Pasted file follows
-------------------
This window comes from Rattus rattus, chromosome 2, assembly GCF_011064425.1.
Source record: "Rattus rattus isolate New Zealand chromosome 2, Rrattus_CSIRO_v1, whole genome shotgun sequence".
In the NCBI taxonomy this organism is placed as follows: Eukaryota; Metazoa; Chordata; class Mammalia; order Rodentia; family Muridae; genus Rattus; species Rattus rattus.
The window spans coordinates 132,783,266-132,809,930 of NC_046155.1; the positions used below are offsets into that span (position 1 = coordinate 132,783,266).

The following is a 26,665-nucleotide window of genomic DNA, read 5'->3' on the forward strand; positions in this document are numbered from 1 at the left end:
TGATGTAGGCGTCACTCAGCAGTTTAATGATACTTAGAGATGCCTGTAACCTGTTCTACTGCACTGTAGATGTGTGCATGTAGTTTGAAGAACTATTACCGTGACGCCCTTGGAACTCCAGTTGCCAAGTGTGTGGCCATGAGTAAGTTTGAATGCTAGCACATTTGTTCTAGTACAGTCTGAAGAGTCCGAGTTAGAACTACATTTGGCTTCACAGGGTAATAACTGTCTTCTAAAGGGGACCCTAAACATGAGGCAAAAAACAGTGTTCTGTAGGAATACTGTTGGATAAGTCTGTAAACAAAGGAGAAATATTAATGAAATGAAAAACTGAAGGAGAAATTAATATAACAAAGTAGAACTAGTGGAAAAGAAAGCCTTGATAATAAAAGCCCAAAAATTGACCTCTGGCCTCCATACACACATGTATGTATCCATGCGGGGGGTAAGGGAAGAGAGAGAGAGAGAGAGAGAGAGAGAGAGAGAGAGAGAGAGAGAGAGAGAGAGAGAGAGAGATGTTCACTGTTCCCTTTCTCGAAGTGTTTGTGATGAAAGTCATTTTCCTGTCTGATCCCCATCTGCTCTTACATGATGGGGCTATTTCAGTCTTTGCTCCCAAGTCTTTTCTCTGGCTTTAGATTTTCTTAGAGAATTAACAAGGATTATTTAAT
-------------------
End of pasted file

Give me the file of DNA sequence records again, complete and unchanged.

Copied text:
This window comes from Rattus rattus, chromosome 2, assembly GCF_011064425.1.
Source record: "Rattus rattus isolate New Zealand chromosome 2, Rrattus_CSIRO_v1, whole genome shotgun sequence".
In the NCBI taxonomy this organism is placed as follows: Eukaryota; Metazoa; Chordata; class Mammalia; order Rodentia; family Muridae; genus Rattus; species Rattus rattus.
The window spans coordinates 132,783,266-132,809,930 of NC_046155.1; the positions used below are offsets into that span (position 1 = coordinate 132,783,266).

The following is a 26,665-nucleotide window of genomic DNA, read 5'->3' on the forward strand; positions in this document are numbered from 1 at the left end:
TGATGTAGGCGTCACTCAGCAGTTTAATGATACTTAGAGATGCCTGTAACCTGTTCTACTGCACTGTAGATGTGTGCATGTAGTTTGAAGAACTATTACCGTGACGCCCTTGGAACTCCAGTTGCCAAGTGTGTGGCCATGAGTAAGTTTGAATGCTAGCACATTTGTTCTAGTACAGTCTGAAGAGTCCGAGTTAGAACTACATTTGGCTTCACAGGGTAATAACTGTCTTCTAAAGGGGACCCTAAACATGAGGCAAAAAACAGTGTTCTGTAGGAATACTGTTGGATAAGTCTGTAAACAAAGGAGAAATATTAATGAAATGAAAAACTGAAGGAGAAATTAATATAACAAAGTAGAACTAGTGGAAAAGAAAGCCTTGATAATAAAAGCCCAAAAATTGACCTCTGGCCTCCATACACACATGTATGTATCCATGCGGGGGGTAAGGGAAGAGAGAGAGAGAGAGAGAGAGAGAGAGAGAGAGAGAGAGAGAGAGAGAGAGAGAGAGAGAGATGTTCACTGTTCCCTTTCTCGAAGTGTTTGTGATGAAAGTCATTTTCCTGTCTGATCCCCATCTGCTCTTACATGATGGGGCTATTTCAGTCTTTGCTCCCAAGTCTTTTCTCTGGCTTTAGATTTTCTTAGAGAATTAACAAGGATTATTTAAT